TITLE: In Mexico There Are No Mexicans: Decolonization and Modernization, 1750-1850
SPEAKER: Eric Van Young
EVENT DATE: 07/20/2011
FORMAT: Video + Captions
RUNNING TIME: 79 minutes
TRANSCRIPT: View Transcript (link will open in a new window)
New Spain became Mexico virtually overnight, in 1821, although a decade of bloody civil strife preceded its final independence. Historian Eric Van Young uses the case of Mexico to examine the layered and contradictory nature of decolonization.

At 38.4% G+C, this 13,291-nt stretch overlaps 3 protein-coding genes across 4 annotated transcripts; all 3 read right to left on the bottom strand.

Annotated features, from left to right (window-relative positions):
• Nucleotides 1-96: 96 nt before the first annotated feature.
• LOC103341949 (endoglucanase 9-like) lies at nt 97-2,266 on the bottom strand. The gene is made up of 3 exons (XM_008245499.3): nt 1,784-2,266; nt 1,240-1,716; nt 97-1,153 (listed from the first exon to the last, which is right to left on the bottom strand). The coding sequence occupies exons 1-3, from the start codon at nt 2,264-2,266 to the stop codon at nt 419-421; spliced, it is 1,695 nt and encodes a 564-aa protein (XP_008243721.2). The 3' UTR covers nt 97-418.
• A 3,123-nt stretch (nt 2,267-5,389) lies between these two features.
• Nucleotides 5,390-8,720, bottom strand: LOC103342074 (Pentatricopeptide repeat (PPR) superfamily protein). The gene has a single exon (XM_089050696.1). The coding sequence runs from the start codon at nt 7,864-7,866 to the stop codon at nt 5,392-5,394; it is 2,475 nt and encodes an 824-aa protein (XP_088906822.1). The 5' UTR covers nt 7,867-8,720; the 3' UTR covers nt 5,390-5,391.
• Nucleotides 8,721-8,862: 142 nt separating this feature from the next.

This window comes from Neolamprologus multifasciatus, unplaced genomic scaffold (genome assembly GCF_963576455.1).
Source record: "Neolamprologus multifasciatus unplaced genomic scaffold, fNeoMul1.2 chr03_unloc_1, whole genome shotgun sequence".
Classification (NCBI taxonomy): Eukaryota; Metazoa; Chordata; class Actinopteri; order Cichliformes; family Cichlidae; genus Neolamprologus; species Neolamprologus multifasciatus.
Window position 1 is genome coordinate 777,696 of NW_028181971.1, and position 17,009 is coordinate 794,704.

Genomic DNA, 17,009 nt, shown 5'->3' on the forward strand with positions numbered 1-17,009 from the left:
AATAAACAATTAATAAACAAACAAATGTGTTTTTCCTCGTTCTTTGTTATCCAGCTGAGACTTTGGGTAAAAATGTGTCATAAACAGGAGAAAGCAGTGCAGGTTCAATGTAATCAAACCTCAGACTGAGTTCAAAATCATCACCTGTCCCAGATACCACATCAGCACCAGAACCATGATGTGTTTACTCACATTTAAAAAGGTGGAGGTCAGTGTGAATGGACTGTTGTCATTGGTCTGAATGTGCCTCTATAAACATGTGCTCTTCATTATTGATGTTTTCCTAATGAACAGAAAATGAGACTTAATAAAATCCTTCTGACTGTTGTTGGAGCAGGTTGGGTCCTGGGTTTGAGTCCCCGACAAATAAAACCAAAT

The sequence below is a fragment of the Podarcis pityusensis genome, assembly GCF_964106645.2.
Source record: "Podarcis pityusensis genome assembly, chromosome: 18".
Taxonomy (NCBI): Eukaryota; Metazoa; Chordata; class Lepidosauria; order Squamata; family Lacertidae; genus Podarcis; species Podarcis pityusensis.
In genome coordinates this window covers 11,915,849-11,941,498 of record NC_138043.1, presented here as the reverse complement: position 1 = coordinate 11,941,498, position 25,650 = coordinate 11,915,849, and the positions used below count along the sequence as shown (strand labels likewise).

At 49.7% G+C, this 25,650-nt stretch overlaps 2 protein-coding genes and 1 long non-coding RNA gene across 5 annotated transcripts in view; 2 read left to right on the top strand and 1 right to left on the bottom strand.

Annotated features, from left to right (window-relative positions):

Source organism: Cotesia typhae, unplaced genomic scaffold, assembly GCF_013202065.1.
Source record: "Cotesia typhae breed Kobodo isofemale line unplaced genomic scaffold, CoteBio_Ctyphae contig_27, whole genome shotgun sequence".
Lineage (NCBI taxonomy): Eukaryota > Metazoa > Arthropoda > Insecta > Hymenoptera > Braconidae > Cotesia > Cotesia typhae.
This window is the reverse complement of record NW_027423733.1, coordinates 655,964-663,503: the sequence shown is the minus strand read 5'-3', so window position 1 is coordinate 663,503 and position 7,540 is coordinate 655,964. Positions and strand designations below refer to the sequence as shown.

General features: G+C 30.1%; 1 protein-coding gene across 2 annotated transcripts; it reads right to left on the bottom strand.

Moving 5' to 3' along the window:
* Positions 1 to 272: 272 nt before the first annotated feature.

Speaker Biography: Eric Van Young is a historian and academic of the University of California, San Diego, focusing on colonial and nineteenth-century Latin American history, with an emphasis on Mexico. His publications include "The Other Rebellion: Popular Violence, Ideology, and the Struggle for Mexican Independence, 1810-1821," "In the Vanguard of the Virgin: Popular Rebellion in Mexico, 1810-1821" and "From Empire to Nation: Historical Perspectives on the Making of the Modern World." He has been awarded the Thomas F. McGann Memorial Prize in History (1984); the Hubert Herring Award for the Best Article in Latin American Studies (1984); Conference Prize of the Conference on Latin American History (1989); and the Bolton-Johnson Prize of the Conference on Latin American history (2000).